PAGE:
Memory management is an important part of Vulkan. The VK_EXT_memory_priority extension was designed to allow an application to prevent important allocations from being moved to slower memory.

This extension can be explained with an example of two applications (the main application and another process on the host machine). Over time the applications both attempt to consume the limited device heap memory.


In this situation, the allocation from the main application is still present, just possibly on slower memory (implementation might have moved it to host visible memory until it is needed again).

The decision of what memory will get moved is implementation defined. Let’s now imagine this is the main application’s memory usage


As we can see, there was some memory the application felt was more important to always attempt to keep in fast memory.

The VK_EXT_memory_priority extension makes this very easy. When allocating memory, an application just needs to add VkMemoryPriorityAllocateInfoEXT to VkMemoryAllocateInfo::pNext. From here the VkMemoryPriorityAllocateInfoEXT::priority value can be set with a value between 0.0 and 1.0 (where 0.5) is the default. This allows the application to help the implementation make a better guess if the above situation occurs.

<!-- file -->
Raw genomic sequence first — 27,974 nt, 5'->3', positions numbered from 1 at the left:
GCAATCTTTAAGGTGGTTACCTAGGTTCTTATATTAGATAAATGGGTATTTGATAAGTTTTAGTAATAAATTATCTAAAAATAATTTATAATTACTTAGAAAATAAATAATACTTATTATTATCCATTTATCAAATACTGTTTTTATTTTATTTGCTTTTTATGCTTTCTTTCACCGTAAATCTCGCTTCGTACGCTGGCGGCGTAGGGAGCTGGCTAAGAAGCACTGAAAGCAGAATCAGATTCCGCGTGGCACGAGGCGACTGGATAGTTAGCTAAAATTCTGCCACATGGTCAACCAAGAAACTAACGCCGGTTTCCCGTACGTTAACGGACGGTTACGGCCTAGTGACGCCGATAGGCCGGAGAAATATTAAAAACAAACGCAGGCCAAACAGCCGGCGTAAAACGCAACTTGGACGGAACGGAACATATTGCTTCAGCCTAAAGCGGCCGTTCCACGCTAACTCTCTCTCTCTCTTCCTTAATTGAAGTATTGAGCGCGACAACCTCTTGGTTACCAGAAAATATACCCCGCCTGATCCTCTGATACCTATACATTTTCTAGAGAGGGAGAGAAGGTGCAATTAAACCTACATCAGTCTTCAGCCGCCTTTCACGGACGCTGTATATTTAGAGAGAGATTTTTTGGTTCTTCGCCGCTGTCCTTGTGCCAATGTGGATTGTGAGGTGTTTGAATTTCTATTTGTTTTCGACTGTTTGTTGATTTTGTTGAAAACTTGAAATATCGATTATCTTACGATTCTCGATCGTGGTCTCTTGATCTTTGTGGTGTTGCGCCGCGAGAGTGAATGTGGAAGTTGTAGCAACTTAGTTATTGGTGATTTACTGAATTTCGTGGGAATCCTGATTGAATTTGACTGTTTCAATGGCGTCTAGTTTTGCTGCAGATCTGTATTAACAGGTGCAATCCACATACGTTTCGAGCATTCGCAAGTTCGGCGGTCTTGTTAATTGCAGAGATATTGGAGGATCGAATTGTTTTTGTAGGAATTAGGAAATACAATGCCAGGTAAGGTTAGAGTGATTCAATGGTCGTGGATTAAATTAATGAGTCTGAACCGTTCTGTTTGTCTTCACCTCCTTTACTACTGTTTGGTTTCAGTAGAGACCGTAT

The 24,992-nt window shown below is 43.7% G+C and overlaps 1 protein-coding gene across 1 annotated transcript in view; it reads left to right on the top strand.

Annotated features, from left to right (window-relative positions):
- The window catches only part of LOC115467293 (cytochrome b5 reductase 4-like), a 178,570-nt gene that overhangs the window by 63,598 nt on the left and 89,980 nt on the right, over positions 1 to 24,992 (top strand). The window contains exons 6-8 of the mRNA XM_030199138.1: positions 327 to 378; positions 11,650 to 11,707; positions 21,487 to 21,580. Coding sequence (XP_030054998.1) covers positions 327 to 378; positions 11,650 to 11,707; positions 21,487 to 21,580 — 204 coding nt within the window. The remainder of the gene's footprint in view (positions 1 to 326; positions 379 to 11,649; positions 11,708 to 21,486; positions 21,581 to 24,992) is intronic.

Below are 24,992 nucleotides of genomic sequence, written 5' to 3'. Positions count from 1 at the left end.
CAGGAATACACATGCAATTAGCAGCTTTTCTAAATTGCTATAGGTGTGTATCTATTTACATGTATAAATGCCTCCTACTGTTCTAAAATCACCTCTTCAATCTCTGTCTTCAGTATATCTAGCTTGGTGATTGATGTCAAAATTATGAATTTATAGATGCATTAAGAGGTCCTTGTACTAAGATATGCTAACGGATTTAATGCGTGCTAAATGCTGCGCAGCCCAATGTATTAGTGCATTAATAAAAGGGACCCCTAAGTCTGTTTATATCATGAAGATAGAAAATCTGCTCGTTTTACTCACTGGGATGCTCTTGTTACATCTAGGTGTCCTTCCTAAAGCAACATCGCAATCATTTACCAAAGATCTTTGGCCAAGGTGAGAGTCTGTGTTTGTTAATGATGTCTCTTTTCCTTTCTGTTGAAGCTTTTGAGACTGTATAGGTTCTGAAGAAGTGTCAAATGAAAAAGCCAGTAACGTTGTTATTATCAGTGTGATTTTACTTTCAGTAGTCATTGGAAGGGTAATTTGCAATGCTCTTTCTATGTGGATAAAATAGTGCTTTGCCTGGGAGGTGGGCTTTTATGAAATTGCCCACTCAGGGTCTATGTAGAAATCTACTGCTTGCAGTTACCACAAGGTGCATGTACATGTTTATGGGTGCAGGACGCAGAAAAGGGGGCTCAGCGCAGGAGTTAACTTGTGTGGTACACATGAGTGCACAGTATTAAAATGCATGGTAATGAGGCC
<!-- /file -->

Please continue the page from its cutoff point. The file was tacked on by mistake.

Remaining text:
• Make sure the extension is supported.

  • Remember this is a hint to the implementation and an application should still try to budget properly prior to using this.

  • Always measure memory bottlenecks instead of making assumptions when possible.

  • Any memory being written to will have a good chance of being a high priority.

    • Render targets (Ex: Framebuffer’s output attachments) are usually important to set to high priority

  • View high priority memory as having “high frequency access” and “low latency tolerance”

    • Ex: Vertex buffers, which remain stable across multiple frames, have each value accessed only once, and typically are forgiving for access latency, are usually a good candidate for lower priorities.